JUBA, Sudan (AP) – The body of former First Vice President John Garang de Mabior was received in Juba on Saturday by an honor guard of eight officers, four each from his former rebel movement and the Sudanese Army, ahead of his state funeral at a cathedral here.
A 50-strong army delegation, in dark blue uniforms and white turbans with black feathers, lined the runway as the coffin was carried to a waiting vehicle.
Overhead, a United Nations helicopter patrolled the skies, and soldiers from Sudan”s elite presidential guard held positions on rooftops and control towers to protect the airport, which had already seen the arrival of national and foreign dignitaries.
Sudanese President Omar al-Bashir and Salva Kiir Mayardit, the new leader of the Sudan People”s Liberation Movement, met at the airport for the first time earlier Saturday.
Kiir, chosen by the SPLM to succeed Garang, is expected to be inaugurated next week as al-Bashir”s first vice president.
Women sobbed loudly and hugged each other in the courtyard of the All Saint”s Cathedral where the multi-denominational service was to be held. A choir sang, "When the Saints Come Marching In" and other songs as guests arrived. Some children lining the path to the church held wooden crosses.
Black banners were hung throughout the city, reading: "Dr. Garang, your physical body is gone, but your inspiration and vision live with us forever." Radio programs played messages of condolences.
Saturday was declared a national holiday so all Sudanese could follow the funeral.
In the past two days, Garang”s body was flown from town to town in the south so his many supporters could pay final respects to the leader who fought for two decades for southern equality.
Juba was filled with SPLM supporters who flew in on charter flights from Khartoum and neighboring countries. Heads of state of South Africa, Kenya, Uganda, Ethiopia and Tanzania, as well as other foreign diplomats, arrived at the tightly secured airport.
Members of the elite presidential guard stood on rooftops and control towers, scanning the area through binoculars. Some sat behind anti-aircraft guns, others toted rocket-propelled grenades and assault rifles.
In the city, thousands of soldiers were deployed, some stationed every 10 meters (yards) on keys roads. Garang and 12 others were killed July 30 in a helicopter crash that the Sudanese government and SPLM say was an accident, though an investigation is planned. The United Nations, Kenya and Uganda, who provided the helicopter, were participating in the probe.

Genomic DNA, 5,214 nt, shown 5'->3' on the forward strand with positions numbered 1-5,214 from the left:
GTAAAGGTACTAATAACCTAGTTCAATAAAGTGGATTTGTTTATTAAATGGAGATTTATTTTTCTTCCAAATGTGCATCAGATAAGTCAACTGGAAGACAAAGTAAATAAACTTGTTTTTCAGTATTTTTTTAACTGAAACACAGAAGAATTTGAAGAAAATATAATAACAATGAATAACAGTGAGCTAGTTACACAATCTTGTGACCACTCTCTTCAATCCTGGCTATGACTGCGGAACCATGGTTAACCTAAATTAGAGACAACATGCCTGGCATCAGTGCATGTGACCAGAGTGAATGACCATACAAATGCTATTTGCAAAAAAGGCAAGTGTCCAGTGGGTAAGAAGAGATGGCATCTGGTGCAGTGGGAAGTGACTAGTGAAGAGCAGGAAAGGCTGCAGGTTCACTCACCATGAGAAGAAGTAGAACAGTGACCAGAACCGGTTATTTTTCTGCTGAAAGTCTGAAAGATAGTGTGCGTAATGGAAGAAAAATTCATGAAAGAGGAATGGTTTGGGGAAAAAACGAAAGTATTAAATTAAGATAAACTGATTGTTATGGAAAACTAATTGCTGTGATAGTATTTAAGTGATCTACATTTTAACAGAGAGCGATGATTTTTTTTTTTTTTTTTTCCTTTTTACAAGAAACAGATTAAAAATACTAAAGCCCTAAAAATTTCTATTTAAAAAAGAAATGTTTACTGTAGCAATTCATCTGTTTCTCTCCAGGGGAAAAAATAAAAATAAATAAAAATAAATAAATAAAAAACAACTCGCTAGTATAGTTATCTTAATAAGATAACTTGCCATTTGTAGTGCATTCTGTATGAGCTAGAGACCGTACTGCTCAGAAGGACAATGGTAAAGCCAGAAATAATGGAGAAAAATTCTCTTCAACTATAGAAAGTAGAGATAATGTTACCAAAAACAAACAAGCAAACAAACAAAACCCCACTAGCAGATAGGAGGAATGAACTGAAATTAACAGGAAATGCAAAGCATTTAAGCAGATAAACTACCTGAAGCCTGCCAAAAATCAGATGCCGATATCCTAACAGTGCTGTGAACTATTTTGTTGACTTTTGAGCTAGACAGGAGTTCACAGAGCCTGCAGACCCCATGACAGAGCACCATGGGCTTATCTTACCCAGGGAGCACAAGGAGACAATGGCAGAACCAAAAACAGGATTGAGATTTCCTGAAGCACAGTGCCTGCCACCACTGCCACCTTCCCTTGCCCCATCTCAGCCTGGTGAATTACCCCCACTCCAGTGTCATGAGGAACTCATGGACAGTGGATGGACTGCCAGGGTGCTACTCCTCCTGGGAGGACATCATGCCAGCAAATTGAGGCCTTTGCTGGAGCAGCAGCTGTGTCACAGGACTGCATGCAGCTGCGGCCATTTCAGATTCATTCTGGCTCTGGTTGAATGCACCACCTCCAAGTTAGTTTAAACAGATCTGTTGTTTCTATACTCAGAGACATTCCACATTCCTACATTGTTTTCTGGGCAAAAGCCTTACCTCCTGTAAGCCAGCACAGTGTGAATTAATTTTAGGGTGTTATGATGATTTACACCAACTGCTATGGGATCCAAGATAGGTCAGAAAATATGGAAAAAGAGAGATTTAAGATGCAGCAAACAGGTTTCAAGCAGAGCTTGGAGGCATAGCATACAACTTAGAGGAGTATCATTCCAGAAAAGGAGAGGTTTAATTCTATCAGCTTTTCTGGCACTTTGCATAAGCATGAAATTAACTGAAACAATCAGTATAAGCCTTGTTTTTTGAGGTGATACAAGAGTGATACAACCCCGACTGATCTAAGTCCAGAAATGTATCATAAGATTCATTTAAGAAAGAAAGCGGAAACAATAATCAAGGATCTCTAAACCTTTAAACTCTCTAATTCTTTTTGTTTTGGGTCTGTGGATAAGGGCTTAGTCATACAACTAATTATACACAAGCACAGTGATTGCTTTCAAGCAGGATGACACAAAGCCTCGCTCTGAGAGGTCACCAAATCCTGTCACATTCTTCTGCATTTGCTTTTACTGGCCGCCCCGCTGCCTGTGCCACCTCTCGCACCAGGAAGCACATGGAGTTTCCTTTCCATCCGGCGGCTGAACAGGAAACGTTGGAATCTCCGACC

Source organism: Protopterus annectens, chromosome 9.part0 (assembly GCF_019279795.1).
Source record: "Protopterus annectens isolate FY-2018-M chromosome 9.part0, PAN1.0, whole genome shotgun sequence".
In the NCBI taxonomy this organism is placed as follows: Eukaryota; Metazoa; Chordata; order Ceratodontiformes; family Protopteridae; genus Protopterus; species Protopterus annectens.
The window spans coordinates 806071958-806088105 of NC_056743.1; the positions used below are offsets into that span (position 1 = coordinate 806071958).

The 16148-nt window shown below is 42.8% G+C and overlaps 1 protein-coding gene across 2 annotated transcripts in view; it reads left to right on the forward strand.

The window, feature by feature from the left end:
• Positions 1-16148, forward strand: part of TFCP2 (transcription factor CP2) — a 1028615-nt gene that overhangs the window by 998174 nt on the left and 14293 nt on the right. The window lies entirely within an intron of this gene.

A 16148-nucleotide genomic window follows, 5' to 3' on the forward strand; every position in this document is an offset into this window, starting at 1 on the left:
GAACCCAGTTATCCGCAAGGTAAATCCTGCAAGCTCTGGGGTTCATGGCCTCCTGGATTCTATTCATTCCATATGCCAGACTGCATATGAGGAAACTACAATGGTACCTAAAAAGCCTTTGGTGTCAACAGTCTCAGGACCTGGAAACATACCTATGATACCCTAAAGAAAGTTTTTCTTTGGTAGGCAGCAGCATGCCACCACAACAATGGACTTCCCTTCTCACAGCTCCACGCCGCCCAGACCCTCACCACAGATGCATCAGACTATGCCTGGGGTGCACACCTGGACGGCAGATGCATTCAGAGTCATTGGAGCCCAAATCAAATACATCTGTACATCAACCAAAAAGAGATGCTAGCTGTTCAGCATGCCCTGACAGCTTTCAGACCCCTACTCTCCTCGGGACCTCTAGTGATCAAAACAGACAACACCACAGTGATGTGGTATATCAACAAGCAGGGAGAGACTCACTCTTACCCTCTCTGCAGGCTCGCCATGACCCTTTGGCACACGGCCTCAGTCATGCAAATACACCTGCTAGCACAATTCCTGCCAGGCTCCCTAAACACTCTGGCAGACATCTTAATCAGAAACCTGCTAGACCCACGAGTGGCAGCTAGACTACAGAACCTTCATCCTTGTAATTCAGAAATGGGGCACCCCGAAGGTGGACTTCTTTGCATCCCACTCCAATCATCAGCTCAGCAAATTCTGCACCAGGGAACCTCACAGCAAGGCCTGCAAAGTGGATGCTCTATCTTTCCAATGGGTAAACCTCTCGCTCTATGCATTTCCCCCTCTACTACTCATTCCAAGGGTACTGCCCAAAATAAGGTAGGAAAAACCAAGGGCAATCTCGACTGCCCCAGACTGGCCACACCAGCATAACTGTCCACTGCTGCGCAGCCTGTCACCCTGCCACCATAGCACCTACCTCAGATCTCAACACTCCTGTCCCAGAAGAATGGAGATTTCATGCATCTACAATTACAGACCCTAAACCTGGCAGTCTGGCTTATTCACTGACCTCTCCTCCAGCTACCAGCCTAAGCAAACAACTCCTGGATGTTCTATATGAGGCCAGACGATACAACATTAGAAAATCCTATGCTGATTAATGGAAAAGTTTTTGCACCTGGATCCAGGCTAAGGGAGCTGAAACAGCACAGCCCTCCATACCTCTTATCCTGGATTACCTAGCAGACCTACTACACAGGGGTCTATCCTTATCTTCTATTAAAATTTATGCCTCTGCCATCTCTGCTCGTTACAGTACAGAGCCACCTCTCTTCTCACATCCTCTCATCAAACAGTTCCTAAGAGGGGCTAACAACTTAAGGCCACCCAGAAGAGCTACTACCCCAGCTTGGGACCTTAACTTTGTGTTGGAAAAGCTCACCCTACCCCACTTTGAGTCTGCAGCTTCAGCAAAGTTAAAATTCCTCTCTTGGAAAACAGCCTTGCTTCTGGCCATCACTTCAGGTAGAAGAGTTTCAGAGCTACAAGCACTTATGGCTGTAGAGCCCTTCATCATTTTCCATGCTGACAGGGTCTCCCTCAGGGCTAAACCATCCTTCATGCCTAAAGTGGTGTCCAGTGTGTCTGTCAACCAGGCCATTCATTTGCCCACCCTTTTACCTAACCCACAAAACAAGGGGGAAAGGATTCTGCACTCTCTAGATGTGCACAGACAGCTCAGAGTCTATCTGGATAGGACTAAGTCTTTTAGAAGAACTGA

Ugandan President Museveni, a close friend of Garang, told mourners in the southern town of Yei on Friday that the cause of the helicopter crash that killed Garang was not clear.
"Some people say accident; it may be an accident, it may be something else," Museveni said. "Either the pilot panicked, either there was some side wind or the instruments failed or there was an external factor."
The Sudanese government said raising possibilities of the cause would only damage the investigation. "We are making efforts to investigate the saddening incident and we have already started our investigations by setting up a technical committee and we hope that all parties, especially Uganda, would stop issuing statements which are not based on facts," Information Minister Abdel-Basit Sabdera told the official Sudan News Agency.
The helicopter”s black box has been found but not yet studied, Sabdera said.
The SPLM also said it would wait for the investigation. "Until the investigation results are out, we are not going to point any fingers in any direction," said SPLM spokesman Yasir Arman.
Jan Pronk, the U.N. special representative to Sudan, told reporters on his arrival in Juba Saturday that U.N. experts who had visited the crash site had no reason to believe there was foul play.
"Until the investigation is concluded, we cannot exclude anything, but there is no reason to assume anything else other than an accident," he said, suggesting that the pilot might not have been familiar with the terrain, that it was dark and the weather was bad.
"It was a tragic accumulation of facts," Pronk said. Other dignitaries expected to attend the funeral included South African President Thabo Mbeki, Kenyan leader Mwai Kibaki and Garang”s longtime friend and backer, Uganda”s President Yoweri Museveni. The U.S. delegation will be led by Andrew S. Natsios, head of the United States Agency for International Development.
Garang died just three weeks after he was sworn in as first vice president in a unity government established under a peace deal ending 22 years of war between the Arab Muslim-dominated government and rebels in the African Christian and animist south. He also was installed as the president of southern Sudan”s autonomous government. Garang”s death and the days of violent clashes that followed raised fears about the stability of the peace deal struck in January. His charismatic, and sometimes strong-handed, leadership had been seen as essential to making the agreement work.
The government and the SPLM have stressed repeatedly that they are committed to the peace process. In a show of continuity, Kiir was quickly named Garang”s successor in the movement and will be sworn in next week as Sudan”s first vice president and president of the south. The accord provided for sharing of power and wealth with southerners. In six years, southerners are to have a chance to vote on secession.